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10-04-2013 | Legal medicine | Article

Spontaneous stillbirth rates not on the rise

Abstract

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medwireNews: Canadian researchers have found that an increase in stillbirth rates over the past decade is due primarily to higher numbers of pregnancy terminations for congenital anomalies, and is not related to changes in spontaneous stillbirth rates.

The study findings also suggest that pregnancy characteristics on the rise, such as higher maternal age, greater maternal weight before pregnancy, and multiple births have not played a significant role in increased stillbirth rates.

Analyzing the 461,083 live births and 3991 stillbirths registered in British Columbia between 2000 and 2010, the authors found that the overall stillbirth rate increased by 31% from 8.1 to 10.6 per 1000 births.

However, during this time period there was in fact a nonsignificant decrease in the rate of spontaneous stillbirths from 5.7 to 4.8 per 1000 births, they report in CMAJ.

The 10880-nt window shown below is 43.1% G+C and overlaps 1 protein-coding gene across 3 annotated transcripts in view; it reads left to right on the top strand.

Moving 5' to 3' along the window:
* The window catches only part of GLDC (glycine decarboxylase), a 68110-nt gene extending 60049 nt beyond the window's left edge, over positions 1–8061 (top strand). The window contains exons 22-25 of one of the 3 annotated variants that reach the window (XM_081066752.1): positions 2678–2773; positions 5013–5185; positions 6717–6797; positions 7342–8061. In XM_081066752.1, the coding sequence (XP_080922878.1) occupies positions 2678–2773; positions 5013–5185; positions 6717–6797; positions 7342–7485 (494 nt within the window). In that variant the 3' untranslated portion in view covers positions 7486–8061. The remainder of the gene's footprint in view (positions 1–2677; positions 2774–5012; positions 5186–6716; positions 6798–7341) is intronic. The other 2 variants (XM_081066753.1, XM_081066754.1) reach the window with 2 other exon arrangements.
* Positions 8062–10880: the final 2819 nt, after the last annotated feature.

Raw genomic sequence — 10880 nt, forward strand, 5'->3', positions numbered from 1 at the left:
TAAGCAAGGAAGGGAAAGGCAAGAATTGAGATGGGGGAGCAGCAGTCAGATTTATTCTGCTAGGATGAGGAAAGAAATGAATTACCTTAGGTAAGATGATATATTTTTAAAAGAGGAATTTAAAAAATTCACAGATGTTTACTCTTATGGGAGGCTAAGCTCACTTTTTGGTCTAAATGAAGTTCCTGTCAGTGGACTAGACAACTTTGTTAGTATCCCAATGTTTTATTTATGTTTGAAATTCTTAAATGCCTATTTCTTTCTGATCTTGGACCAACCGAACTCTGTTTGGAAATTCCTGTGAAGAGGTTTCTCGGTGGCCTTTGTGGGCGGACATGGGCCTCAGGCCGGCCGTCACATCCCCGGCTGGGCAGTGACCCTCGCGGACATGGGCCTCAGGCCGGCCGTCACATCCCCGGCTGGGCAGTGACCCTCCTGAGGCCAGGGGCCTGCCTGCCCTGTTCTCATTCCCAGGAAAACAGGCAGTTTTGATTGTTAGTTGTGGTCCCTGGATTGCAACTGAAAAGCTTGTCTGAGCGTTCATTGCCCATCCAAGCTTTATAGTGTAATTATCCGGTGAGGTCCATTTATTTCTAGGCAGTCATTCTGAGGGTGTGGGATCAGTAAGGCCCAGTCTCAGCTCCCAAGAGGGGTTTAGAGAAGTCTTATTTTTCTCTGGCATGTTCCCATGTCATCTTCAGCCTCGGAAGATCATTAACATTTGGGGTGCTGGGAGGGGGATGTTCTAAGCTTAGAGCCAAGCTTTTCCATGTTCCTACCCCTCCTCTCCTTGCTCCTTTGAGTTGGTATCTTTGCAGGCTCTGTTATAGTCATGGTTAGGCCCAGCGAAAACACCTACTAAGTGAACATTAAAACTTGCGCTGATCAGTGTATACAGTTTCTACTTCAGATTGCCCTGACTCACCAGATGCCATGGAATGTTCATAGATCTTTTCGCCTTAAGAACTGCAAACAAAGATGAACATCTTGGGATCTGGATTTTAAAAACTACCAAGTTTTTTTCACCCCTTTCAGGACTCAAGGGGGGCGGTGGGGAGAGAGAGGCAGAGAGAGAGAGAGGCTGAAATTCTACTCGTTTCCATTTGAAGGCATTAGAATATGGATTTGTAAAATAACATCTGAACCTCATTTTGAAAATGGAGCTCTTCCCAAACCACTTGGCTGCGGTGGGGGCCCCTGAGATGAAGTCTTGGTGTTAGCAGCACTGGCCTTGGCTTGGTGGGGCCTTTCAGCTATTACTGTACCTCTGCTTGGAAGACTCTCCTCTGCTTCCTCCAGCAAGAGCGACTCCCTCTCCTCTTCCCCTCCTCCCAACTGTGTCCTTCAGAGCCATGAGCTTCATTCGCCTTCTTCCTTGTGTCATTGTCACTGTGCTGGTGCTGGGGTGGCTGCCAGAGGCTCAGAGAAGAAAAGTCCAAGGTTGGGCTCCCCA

The authors found that the change in overall rate of stillbirths was due to the rate of pregnancy terminations which rose from 2.4 per 1000 births in 2000-2002 to 5.7 per 1000 births in 2008-2010, a 133% increase. This was accompanied by a decrease in the prevalence of congenital anomalies in live-born infants from 5.2 to 4.8 per 100 live births over the same time period.

"Infant deaths and late fetal deaths due to serious congenital anomalies are increasingly being replaced by pregnancy terminations before 24 weeks' gestation following prenatal diagnosis," say KS Joseph (University of British Columbia, Vancouver) and colleagues.

The authors say their study highlights the need for data regarding stillbirths to be separated from those regarding terminations. In Canada, pregnancy terminations with a fetal weight of 500g and greater or after 20 weeks' gestation are registered as stillbirths.

Additionally, they call for changes to "archaic" birth registration systems in many countries that require parents' involvement in registering stillbirth with the state, which can cause psychosocial harm to women and their families.

"One solution to this procedural problem would have the onus for stillbirth registration (and disposal of the fetal remains) placed on the health care provider and health care system and not on the distressed parents," they conclude.

medwireNews (www.medwirenews.com) is an independent clinical news service provided by Springer Healthcare Limited. © Springer Healthcare Ltd; 2013

By Kirsty Oswald, medwireNews Reporter

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